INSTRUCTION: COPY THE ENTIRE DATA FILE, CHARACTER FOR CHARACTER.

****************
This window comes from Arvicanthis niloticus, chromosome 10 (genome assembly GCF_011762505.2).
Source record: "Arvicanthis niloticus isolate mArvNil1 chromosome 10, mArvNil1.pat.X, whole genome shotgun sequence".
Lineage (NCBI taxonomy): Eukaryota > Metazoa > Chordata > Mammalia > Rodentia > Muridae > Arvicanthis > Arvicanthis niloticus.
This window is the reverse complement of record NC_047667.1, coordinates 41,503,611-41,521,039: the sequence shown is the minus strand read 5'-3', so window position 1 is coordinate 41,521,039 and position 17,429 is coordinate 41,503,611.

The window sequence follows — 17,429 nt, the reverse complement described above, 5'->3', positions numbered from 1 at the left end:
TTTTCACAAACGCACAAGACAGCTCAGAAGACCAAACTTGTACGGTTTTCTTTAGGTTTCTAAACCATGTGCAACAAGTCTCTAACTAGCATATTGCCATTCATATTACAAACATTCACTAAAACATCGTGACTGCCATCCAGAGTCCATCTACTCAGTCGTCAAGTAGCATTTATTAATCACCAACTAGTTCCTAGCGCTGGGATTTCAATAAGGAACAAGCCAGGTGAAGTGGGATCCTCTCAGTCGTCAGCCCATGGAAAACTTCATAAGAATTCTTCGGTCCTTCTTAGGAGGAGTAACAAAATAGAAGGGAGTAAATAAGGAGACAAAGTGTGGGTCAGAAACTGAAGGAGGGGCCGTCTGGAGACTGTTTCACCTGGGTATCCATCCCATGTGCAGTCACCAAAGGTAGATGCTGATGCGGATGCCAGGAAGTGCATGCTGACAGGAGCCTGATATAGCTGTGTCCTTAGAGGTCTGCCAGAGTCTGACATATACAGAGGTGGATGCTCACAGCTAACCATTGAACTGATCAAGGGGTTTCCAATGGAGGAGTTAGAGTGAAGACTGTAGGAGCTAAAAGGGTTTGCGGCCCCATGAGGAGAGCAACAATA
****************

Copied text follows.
This window comes from Arvicanthis niloticus, chromosome 10 (genome assembly GCF_011762505.2).
Source record: "Arvicanthis niloticus isolate mArvNil1 chromosome 10, mArvNil1.pat.X, whole genome shotgun sequence".
Lineage (NCBI taxonomy): Eukaryota > Metazoa > Chordata > Mammalia > Rodentia > Muridae > Arvicanthis > Arvicanthis niloticus.
This window is the reverse complement of record NC_047667.1, coordinates 41,503,611-41,521,039: the sequence shown is the minus strand read 5'-3', so window position 1 is coordinate 41,521,039 and position 17,429 is coordinate 41,503,611.

The window sequence follows — 17,429 nt, the reverse complement described above, 5'->3', positions numbered from 1 at the left end:
TTTTCACAAACGCACAAGACAGCTCAGAAGACCAAACTTGTACGGTTTTCTTTAGGTTTCTAAACCATGTGCAACAAGTCTCTAACTAGCATATTGCCATTCATATTACAAACATTCACTAAAACATCGTGACTGCCATCCAGAGTCCATCTACTCAGTCGTCAAGTAGCATTTATTAATCACCAACTAGTTCCTAGCGCTGGGATTTCAATAAGGAACAAGCCAGGTGAAGTGGGATCCTCTCAGTCGTCAGCCCATGGAAAACTTCATAAGAATTCTTCGGTCCTTCTTAGGAGGAGTAACAAAATAGAAGGGAGTAAATAAGGAGACAAAGTGTGGGTCAGAAACTGAAGGAGGGGCCGTCTGGAGACTGTTTCACCTGGGTATCCATCCCATGTGCAGTCACCAAAGGTAGATGCTGATGCGGATGCCAGGAAGTGCATGCTGACAGGAGCCTGATATAGCTGTGTCCTTAGAGGTCTGCCAGAGTCTGACATATACAGAGGTGGATGCTCACAGCTAACCATTGAACTGATCAAGGGGTTTCCAATGGAGGAGTTAGAGTGAAGACTGTAGGAGCTAAAAGGGTTTGCGGCCCCATGAGGAGAGCAACAATA